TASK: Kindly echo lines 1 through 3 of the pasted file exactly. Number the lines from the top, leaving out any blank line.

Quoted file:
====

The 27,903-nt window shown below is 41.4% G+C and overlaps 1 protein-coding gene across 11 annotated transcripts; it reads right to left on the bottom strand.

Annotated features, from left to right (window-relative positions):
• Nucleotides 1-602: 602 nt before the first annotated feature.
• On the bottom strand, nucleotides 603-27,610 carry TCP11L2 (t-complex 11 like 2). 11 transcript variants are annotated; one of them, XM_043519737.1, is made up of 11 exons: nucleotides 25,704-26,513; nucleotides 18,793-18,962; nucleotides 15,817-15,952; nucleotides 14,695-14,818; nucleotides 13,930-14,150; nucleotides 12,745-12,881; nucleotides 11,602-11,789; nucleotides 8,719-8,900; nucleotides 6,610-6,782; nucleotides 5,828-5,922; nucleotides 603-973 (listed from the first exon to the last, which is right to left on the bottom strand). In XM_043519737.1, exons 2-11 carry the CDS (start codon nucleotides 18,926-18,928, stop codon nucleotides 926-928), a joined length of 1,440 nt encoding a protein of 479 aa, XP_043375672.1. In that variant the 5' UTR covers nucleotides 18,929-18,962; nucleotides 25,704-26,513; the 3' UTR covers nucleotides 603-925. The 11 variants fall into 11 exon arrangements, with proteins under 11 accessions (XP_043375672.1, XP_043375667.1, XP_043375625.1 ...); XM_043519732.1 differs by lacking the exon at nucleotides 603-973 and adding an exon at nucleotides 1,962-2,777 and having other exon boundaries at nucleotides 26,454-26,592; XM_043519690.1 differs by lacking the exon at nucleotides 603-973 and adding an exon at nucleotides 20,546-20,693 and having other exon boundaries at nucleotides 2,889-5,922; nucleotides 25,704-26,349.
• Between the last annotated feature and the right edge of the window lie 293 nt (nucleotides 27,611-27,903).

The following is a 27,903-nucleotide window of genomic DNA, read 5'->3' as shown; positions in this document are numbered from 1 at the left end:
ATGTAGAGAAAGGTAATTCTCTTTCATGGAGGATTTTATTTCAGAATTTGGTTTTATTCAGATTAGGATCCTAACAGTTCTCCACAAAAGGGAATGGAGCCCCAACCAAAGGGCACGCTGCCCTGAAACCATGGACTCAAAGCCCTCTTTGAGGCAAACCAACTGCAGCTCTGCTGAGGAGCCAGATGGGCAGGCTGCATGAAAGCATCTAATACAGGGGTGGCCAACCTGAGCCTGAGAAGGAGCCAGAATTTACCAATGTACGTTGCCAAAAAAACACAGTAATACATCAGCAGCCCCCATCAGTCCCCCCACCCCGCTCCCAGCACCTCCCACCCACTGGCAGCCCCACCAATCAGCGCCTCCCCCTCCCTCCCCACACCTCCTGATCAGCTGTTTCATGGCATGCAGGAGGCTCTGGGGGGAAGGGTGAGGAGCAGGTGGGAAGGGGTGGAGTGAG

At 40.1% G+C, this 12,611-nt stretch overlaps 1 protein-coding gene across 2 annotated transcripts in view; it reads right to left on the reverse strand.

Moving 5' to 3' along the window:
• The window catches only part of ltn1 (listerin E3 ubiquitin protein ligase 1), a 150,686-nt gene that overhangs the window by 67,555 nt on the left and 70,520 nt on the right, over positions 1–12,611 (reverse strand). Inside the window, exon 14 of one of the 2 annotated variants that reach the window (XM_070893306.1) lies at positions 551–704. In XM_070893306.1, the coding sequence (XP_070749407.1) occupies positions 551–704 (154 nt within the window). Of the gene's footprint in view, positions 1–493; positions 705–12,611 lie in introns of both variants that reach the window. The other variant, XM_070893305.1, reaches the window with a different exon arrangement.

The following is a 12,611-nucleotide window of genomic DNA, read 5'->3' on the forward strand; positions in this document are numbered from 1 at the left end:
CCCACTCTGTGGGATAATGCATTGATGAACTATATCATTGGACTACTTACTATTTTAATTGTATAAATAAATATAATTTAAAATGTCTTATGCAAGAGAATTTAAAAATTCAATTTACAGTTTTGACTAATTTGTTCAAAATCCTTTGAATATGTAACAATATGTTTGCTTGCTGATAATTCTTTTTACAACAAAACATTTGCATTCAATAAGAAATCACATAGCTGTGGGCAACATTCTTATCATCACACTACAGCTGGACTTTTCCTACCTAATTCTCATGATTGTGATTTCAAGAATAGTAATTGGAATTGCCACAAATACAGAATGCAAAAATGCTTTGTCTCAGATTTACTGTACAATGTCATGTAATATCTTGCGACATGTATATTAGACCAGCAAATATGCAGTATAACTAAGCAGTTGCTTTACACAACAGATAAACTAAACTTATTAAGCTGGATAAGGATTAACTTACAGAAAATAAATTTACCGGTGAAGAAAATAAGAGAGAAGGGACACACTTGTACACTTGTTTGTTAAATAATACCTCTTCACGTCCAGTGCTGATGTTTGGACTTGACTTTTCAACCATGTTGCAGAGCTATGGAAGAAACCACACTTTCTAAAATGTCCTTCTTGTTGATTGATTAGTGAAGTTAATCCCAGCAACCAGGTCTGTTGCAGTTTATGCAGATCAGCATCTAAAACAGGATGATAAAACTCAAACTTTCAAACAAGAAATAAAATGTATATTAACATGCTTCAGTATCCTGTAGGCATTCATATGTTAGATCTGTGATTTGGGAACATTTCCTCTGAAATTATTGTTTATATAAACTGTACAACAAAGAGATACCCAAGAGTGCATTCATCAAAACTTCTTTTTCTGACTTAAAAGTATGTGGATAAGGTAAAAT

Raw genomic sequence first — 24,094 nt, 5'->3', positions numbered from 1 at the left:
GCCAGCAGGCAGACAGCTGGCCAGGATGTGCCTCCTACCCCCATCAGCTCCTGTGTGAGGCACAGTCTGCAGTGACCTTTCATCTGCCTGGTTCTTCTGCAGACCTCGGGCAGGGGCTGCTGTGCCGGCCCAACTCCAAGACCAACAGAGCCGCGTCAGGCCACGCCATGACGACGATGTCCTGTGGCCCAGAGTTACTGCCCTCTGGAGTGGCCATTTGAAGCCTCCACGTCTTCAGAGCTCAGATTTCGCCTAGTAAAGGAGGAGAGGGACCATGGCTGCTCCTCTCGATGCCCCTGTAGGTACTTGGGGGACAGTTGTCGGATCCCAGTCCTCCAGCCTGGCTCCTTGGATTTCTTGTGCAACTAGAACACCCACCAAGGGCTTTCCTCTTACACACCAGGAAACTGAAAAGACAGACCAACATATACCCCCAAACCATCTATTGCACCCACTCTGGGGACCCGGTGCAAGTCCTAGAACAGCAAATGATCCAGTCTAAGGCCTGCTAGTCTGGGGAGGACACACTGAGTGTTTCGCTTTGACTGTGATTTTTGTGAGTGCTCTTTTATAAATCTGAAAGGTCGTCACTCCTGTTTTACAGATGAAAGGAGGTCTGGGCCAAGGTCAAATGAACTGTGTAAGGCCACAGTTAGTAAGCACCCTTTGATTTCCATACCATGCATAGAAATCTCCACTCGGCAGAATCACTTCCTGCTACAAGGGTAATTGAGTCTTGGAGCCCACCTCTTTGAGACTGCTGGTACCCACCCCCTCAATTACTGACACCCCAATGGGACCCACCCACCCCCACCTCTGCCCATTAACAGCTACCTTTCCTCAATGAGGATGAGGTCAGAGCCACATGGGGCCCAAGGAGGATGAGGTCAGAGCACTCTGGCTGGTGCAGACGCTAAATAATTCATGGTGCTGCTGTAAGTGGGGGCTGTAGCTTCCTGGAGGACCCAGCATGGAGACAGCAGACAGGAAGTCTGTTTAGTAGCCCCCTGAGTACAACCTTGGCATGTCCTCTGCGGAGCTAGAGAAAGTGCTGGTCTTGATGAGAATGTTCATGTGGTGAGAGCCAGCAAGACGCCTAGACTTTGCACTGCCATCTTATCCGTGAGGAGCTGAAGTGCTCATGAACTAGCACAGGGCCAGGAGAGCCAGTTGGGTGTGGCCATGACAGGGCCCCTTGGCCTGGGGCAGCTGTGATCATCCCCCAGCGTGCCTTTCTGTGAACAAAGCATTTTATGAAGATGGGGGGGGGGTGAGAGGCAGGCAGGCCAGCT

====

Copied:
The 27,903-nt window shown below is 41.4% G+C and overlaps 1 protein-coding gene across 11 annotated transcripts; it reads right to left on the bottom strand.

Annotated features, from left to right (window-relative positions):
• Nucleotides 1-602: 602 nt before the first annotated feature.